There is some sort of failure of will and failure of leadership that is choking the life out of the two-state solution. Netanyahu has publicly stated his support for a Palestinian state but seems to do little to bring it into effect. I suppose he’s a talented political animal skilled at swaying with the wind, but his victories are in the realm of security and protection not peace, even accepting the fact that they are related. Netanyahu and Barak ran the country once and now they’re running it again. Unfortunately, political survival seems to be their primary goal.
Even if there were two states there would be a tremendous amount of cooperation between the two required. Transportation and movement, business relations, oversight of holy sites, and any number of governmental and commercial transactions would be shared experiences between the Israelis and the Palestinians. That’s why Herb Kelman in his overview of the solution to the problem in the journal Middle East Policy calls it “two states in one country.”
Here’s one suggestion for saving the two-state solution day: work with the Palestinians and the United Nations on the declaration of a state that is satisfactory to both Palestinians and Israelis, not a unilateral Palestinian declaration. The West Bank andGazawill have to be part of the new Palestinian state with agreements about land exchanges.Israelcannot make demands on a Palestinian state that essentially deny the nature of the state. The Palestinians must be satisfied with the political and geographic conditions. A number of negotiators believe the issue of the status ofJerusalemand refugees can be solved relatively easily. Many of the issues related to these problems have been aired and it’s a matter of bold leadership to make a decision.
I have an Israeli friend who makes the case for a political system that is federal-like or involves independent Palestinian communities without removing settlements. In future posts I will explore the issues around such solutions as well as political arrangements that involve the single state.
A few posts ago, before I was so rudely denied the Internet, I wrote that I was off toIsraelto teach at Ariel University. Actually, I should say Ariel University”Center.” I have been invited to teach an eight week course on deliberation and ethnopolitical conflict. The course deals with group differences and political conflicts in general, but the process of deliberation and conflict resolution in specific. An Israeli friend and colleague promptly wrote me and said you are not teaching at a “University.” My friend wanted me to understand that Ariel Universitywas not an official Israeli University. I did understand that but the name “Ariel University Center” can be pretty deceptive.
The town of Ariel is a settlement in theWest Bank. And the Ariel University Center of Samaria is a large public college located in the town ofAriel. The University center at Ariel was originally associated with Bar Ilan Universitybut now enjoys its own independence. The University has developed since its founding in the 1980s and offers now degrees recognized as quality higher education degrees.
But Ariel and its University have one obstacle to surmount – it’s in theWest Bankand certain segments of Israeli society do not think it should be there. There have been boycotts of the University because of its location and a significant controversy over its status as a “University.” My goal in this post is not to take a political position or to support or condemn anyone but to characterize the problem as an interesting one with respect to the politics of naming and identification Briefly, the controversy goes like this: the Israeli government supported upgrading Ariel to university status but such a vote was considered a political maneuver and met with resistance from many academics mostly because of its location in the West Bank. Moreover, the addition of a new University was by some seen as a threat. The initial vote of support by the government was only a precursor to support by the Council of Higher Education which was ultimately necessary. Later the Council of Higher Education did in fact reject the proposal to grant Ariel University status.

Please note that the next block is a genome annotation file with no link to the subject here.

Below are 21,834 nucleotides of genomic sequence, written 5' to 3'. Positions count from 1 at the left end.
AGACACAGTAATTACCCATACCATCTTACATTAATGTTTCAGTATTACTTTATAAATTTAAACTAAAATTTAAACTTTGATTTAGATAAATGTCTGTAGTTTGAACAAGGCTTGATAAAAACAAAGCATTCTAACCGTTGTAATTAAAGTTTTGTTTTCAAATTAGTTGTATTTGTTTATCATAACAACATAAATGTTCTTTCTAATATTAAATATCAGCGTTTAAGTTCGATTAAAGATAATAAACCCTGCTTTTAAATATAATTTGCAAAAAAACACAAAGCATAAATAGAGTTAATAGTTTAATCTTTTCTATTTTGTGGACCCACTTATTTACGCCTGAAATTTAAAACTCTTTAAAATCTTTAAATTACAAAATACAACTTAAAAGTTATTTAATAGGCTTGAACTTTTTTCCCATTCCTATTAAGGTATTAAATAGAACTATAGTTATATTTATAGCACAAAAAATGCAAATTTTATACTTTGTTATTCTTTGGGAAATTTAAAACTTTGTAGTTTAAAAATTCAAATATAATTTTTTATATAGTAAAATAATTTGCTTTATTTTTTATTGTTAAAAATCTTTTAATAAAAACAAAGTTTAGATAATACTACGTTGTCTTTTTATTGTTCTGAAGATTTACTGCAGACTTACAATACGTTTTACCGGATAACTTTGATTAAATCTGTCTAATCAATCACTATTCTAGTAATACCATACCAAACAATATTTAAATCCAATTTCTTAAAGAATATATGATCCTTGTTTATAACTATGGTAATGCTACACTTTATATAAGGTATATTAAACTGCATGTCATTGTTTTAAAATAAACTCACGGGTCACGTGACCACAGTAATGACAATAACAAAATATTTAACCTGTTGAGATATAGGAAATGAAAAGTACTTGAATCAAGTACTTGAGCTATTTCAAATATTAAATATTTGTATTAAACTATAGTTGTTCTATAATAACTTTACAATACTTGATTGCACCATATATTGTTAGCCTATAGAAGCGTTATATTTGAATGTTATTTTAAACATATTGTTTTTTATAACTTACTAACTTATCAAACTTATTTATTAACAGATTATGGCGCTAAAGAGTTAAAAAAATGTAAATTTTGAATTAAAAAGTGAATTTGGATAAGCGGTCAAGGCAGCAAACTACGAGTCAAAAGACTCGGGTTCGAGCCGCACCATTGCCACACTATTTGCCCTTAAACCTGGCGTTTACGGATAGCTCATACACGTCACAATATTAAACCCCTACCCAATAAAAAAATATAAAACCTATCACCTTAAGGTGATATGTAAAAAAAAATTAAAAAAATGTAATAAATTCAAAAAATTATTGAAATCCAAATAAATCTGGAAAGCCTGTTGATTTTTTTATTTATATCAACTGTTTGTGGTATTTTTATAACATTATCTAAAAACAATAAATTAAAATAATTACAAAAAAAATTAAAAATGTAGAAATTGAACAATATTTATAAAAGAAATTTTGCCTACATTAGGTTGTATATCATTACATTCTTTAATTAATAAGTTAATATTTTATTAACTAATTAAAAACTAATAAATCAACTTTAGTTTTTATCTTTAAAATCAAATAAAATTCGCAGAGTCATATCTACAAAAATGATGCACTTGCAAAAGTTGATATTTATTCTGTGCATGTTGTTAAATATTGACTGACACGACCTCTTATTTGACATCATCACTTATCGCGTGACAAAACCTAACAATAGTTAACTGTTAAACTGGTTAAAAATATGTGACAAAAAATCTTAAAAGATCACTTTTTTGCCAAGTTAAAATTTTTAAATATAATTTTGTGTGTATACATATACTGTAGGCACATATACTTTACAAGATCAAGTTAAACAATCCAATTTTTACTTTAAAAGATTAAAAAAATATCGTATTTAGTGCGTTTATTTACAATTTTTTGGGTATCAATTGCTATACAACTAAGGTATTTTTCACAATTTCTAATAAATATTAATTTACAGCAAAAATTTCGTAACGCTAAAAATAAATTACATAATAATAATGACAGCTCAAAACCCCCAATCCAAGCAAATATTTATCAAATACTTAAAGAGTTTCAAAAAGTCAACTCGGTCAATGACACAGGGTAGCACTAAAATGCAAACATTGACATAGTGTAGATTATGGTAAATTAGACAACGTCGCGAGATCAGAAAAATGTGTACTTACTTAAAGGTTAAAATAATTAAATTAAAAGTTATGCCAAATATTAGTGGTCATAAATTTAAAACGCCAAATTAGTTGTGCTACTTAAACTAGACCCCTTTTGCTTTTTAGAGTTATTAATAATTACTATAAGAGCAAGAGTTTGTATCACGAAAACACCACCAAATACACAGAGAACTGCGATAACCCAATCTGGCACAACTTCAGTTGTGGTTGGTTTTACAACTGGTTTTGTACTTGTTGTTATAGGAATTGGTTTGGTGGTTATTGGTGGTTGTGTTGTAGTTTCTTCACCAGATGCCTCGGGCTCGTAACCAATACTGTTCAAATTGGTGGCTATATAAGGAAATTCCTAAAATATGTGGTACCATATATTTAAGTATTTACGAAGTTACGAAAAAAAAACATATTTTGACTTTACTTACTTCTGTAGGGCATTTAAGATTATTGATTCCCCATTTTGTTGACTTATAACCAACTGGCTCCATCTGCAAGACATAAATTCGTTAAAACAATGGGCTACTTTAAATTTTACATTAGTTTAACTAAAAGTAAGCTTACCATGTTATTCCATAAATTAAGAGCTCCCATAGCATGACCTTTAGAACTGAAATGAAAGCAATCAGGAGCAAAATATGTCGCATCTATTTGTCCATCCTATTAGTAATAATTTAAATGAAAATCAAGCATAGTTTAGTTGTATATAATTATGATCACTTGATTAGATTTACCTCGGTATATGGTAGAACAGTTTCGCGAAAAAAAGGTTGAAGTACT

The debate became somewhat of a political football because conservatives wanted “a fact on the ground” in the name of the University, while liberals objected to its location. The institution was once called “the College of Judea and Samaria” but later the name changed to “ArielUniversityCenter.” This name change still upset many people. There were boycotts and letters of opposition. You might be asking yourself how could this institution be calledAriel University Center when such a proposal was rejected by the Israeli Council for Higher Education? It comes down to the politics of naming who has naming rights. It turns out that the Council of Higher Education in Israel proper governs universities inside the green line, but institutions on the other side of the green line are formally subordinate to the Israeli Defense Forces; that is, the army. The Israeli Council of Higher Education has no naming rights, obviously, outside of its official national boundaries. Hence, the Israeli defense minister has the right to name the institution and that he did.
This was mainly a symbolic move to assist the institution with its prestige because no new money was going to come its way. However, increasing enrollments and recognition of the University has improved its budgetary condition. The symbolic manipulation of the name is interesting because there really is no such thing as a “UniversityCenter.” What is that? What makes a “UniversityCenter” different from a “University?” I don’t know. The debate continues with various levels of integration and recognition.